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Thanks for response Shipo. I didn't think it through that well, Yes, the friction would create tons of heat if the Tranny was the culprit. But BTW, what is the MTF? Now, before I did the timing belt job, I checked compression in four cylinders, and they were all down to 120 psi. That is what convinced me to go ahead with that job. Now that the timing is correct, I probably should do it again just to verify improved compression. Both O2 sensors are very new; Bosch brand (which I invested in after crappy results from eBay cheapo's_). The cat is basically new too, and I did take it off a couple weeks ago to verify not the problem, as that was suggested by two different people. Oil consumption hasn't been that bad, and has even improved since I started using AT 205 Reseal, but I can't give you numbers on miles / quart. Engine uses no coolant whatsoever. Fuel economy is definitely down. On the highway, I used to get 28 mpg going fast with the A/C on (in Arizona no less); now probably down to 23 mpg if I were to estimate, and I can't use the A/C basically at all right now as I just don't have enough power. I had read that possible issues could be the coolant temp sensors, but, I would think no because the lost power shows up immediately after cold starts. I would like to say that the onset of this problem was pretty sudden too. I was on the expressway, and maybe needing more foot into it than normal without realizing it, but when I switched on the A/C I began to lose speed, even as I mashed the peddle to try to keep it up. Had to turn off the air to get home, and the problem has been this way ever since. I will go out and check my compression right now.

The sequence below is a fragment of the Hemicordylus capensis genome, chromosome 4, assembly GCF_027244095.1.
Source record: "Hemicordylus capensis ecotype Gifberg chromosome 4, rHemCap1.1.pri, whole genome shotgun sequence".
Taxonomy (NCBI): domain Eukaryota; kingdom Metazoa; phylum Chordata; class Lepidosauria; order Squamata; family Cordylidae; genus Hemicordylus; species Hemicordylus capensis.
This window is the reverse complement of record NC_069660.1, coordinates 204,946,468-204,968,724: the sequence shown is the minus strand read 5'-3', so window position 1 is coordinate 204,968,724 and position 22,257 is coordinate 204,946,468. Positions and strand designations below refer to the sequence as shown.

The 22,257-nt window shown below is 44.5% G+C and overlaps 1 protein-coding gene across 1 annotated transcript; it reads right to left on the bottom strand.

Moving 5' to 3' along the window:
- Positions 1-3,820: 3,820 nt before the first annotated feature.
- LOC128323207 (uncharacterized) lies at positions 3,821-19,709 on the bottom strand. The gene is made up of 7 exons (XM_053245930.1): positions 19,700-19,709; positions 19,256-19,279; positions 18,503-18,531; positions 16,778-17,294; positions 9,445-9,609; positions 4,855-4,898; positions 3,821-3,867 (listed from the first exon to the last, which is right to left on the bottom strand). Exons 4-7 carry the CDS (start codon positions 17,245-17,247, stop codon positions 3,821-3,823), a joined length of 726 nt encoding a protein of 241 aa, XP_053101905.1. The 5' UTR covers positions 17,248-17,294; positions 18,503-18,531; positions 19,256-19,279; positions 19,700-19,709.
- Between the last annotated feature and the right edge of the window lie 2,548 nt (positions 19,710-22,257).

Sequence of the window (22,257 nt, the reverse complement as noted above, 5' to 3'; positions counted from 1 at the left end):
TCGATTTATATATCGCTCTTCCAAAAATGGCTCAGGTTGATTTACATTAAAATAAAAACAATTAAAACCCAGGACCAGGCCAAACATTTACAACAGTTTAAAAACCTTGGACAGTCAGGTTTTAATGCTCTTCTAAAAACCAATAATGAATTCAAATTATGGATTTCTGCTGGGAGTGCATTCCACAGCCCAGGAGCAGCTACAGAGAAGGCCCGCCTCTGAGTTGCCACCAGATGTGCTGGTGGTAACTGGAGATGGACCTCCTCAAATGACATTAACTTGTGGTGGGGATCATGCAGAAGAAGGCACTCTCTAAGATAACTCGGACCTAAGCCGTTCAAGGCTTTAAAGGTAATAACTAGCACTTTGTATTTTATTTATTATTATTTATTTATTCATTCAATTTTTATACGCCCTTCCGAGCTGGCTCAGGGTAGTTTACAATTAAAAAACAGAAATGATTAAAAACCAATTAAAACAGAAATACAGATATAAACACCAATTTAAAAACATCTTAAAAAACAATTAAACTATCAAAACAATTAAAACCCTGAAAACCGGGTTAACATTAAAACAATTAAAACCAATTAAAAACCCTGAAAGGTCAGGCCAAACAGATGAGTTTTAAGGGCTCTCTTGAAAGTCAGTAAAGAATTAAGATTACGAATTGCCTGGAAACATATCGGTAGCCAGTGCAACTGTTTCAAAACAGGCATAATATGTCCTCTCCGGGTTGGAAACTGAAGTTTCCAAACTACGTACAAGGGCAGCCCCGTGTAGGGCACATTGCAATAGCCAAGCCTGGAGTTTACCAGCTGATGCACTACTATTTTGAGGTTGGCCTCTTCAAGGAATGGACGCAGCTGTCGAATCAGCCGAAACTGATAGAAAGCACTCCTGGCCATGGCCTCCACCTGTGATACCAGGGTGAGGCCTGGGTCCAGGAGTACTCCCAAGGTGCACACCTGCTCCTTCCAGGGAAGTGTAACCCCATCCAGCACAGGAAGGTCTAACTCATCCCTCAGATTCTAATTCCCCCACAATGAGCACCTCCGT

#4  
Old 06-19-2019, 03:25 PM
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  • MTF = Manual Transmission Fluid (aka. gear lube)
  • Bosch O2 sensors = crap, junk, garbage, whatever else you can say negative. (I have yet to find a brand of car which runs well on Bosch O2 sensors, I ALWAYS recommend either OEM or Denso sensors for the best results.)
  • One other theory we might want to play with; when you did the timing belt job, did you replace the idler (if so equipped) and the belt tensioner? I ask because a belt which has slipped a tooth could easily be the culprit here.

Keep us posted.
 
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Old 06-19-2019, 04:56 PM
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Updated Compression readings: 1=205psi, 2=175, 3=205, 4=185, 5=205, 6=210. Other things I did include New Coil, New Fuel Pump (my neighbor's gauge gave me a false low reading; pump was fine), Recently changed all vacuum solenoid valves and vacuum hoses, and since I did get a TPS code I re-calibrated that.
 
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Old 06-19-2019, 05:03 PM
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Oh yeah, I did a complete Timing Belt job; the whole kit; all new pulleys/idlers, tensioner, and water pump. I think I detect you don't like Bosch; lol. Well, at least I don't get a code from them like the cheapo's gave me. And, I do agree with you that Denso products rule. Aisin is a great parts company too.
 
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Old 06-19-2019, 05:04 PM
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Also, I have the JP50 MAF; that thing will never go bad.
 
  #8  
Old 06-22-2019, 02:44 AM
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Are you 100% sure everything was aligned up when the timing belt was replaced. Evening being 1 tooth out will cause it to feel like you've lost 50% power.

I've seen catalytic convertors block up causing massive restrictions before too.